As is obvious from FIG. 6 and FIG. 7 the presence of an acute toxic substance in the liquid to be purified can be discovered with the present process and apparatus as early as after about 5-7 minutes and measures can then be taken immediately, e.g. stopping the influent of liquid, or possibly the influent of a partial flow of liquid to the biological purification plant. The rapid response is an additional advantage of the process and the apparatus of the invention, since in this way it is possible to prevent poisoning of the biological stage of the purification plant, which would mean a shutdown of about 2-3 weeks. However, a new microbial culture for the biological system in the present apparatus can be regenerated in about 5-6 hours.
Although schematic, FIG. 1 clearly illustrates how the stack of disks and plates which carry the films forming the biomass, are closely and completely enclosed by the casing 5a. The biological part of the new device is, in effect, a biological filter, the biological mass being of controlled dimensions as previously described. Being schematic, FIG. 1 obviously shows the disk and plates of a much greater thickness than is necessary, the only requirement being that the disks and plates be mechanically stable and rigid enough to support the biofilms substantially rigidly as the films abrade against each other for the control of their thickness. As initially described, the overall biological mass or biomass performs the testing function by the action of the microorganisms, making it clear that the biological mass provides the quickest results when its volume is as large as possible in relationship to the internal volume of the casing 5a. The stacked arrangement of interspaced disks and plates makes it very possible to provide a biomass of great volume as compared to the volume of the sewage flow through the casing of the biological system. The relative rotation or rubbing action provides for a high filtration rate of the sewage being tested, through the biological mass or biological filter.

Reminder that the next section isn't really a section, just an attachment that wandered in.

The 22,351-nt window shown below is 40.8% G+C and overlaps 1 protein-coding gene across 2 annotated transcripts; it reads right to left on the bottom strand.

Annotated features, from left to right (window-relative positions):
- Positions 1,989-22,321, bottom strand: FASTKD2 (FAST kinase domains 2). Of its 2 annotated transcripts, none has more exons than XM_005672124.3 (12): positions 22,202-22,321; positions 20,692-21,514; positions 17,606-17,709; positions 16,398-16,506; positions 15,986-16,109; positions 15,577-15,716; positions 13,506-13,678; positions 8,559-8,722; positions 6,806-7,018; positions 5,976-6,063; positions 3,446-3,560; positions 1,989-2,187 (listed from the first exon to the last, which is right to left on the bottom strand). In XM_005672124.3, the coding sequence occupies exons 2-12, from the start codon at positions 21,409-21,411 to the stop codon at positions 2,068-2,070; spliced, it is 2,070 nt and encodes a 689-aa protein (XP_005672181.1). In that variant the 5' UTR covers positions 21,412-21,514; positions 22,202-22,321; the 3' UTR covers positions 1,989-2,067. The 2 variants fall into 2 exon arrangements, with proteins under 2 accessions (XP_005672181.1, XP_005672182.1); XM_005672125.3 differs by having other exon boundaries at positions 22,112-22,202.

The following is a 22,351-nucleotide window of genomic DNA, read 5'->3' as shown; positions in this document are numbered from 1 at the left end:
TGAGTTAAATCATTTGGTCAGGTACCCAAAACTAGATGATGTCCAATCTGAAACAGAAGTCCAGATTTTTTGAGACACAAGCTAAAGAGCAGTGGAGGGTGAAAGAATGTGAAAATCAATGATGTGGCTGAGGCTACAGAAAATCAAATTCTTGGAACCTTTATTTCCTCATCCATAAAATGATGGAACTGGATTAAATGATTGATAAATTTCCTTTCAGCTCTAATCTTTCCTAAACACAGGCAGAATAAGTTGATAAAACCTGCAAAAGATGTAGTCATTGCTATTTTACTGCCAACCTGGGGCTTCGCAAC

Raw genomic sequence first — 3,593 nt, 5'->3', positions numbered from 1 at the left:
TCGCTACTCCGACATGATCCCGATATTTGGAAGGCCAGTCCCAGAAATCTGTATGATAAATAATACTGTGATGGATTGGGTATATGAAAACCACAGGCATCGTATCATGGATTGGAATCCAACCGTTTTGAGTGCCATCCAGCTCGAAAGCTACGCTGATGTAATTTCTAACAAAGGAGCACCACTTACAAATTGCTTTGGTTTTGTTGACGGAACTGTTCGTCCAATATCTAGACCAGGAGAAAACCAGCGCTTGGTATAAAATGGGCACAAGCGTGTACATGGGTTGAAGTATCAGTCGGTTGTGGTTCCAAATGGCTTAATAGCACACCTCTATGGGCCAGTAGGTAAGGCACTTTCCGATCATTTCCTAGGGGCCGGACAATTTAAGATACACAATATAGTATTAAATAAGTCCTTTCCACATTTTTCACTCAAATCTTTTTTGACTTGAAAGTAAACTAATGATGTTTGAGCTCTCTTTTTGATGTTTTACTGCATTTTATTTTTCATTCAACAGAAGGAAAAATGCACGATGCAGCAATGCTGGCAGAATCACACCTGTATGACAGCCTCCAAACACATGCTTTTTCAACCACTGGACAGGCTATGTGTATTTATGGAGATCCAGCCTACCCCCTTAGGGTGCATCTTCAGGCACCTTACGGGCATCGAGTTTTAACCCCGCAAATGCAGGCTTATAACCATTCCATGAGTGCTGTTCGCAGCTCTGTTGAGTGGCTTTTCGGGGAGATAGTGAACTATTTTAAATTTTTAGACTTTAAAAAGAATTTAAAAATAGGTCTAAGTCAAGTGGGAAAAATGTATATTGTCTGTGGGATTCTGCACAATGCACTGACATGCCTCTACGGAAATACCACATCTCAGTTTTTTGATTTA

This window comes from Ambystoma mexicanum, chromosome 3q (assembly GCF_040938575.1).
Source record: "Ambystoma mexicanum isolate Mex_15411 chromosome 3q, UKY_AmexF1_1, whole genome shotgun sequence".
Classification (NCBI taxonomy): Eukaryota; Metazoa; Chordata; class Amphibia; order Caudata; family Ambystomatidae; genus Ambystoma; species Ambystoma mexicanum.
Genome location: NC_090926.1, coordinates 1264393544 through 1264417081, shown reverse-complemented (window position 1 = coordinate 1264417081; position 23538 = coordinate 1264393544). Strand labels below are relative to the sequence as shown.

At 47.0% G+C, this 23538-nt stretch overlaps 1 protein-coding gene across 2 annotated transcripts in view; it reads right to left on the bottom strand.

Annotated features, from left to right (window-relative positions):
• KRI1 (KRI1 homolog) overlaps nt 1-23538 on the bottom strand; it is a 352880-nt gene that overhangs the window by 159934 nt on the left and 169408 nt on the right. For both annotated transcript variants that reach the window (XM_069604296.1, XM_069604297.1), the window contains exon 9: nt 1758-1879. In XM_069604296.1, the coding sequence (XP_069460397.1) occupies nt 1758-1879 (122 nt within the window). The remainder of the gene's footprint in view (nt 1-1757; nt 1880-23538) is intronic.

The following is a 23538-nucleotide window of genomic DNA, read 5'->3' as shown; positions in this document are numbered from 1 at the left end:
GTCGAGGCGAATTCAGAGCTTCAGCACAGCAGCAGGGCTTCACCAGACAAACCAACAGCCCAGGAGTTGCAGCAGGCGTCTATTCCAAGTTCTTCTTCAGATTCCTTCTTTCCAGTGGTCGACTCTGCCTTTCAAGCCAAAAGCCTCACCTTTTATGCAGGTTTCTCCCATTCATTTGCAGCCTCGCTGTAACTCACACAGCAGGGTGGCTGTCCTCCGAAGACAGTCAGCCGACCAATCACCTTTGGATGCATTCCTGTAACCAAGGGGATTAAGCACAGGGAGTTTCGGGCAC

|Cited Patent||Filing date||Publication date||Applicant||Title|
|US3557954 *||Jul 16, 1969||Jan 26, 1971||Allis Chalmers Mfg Co||Sewage treatment apparatus and method|
|US3731522 *||Sep 30, 1970||May 8, 1973||Robertshaw Controls Co||Method and apparatus for determining oxygen consumption rate in sewage|
|Citing Patent||Filing date||Publication date||Applicant||Title|
|US4564453 *||Jan 20, 1984||Jan 14, 1986||Atochem (Societe Anonyme Styled)||Method and apparatus for the detection of toxic substances in waste water feeding a biological treatment plant|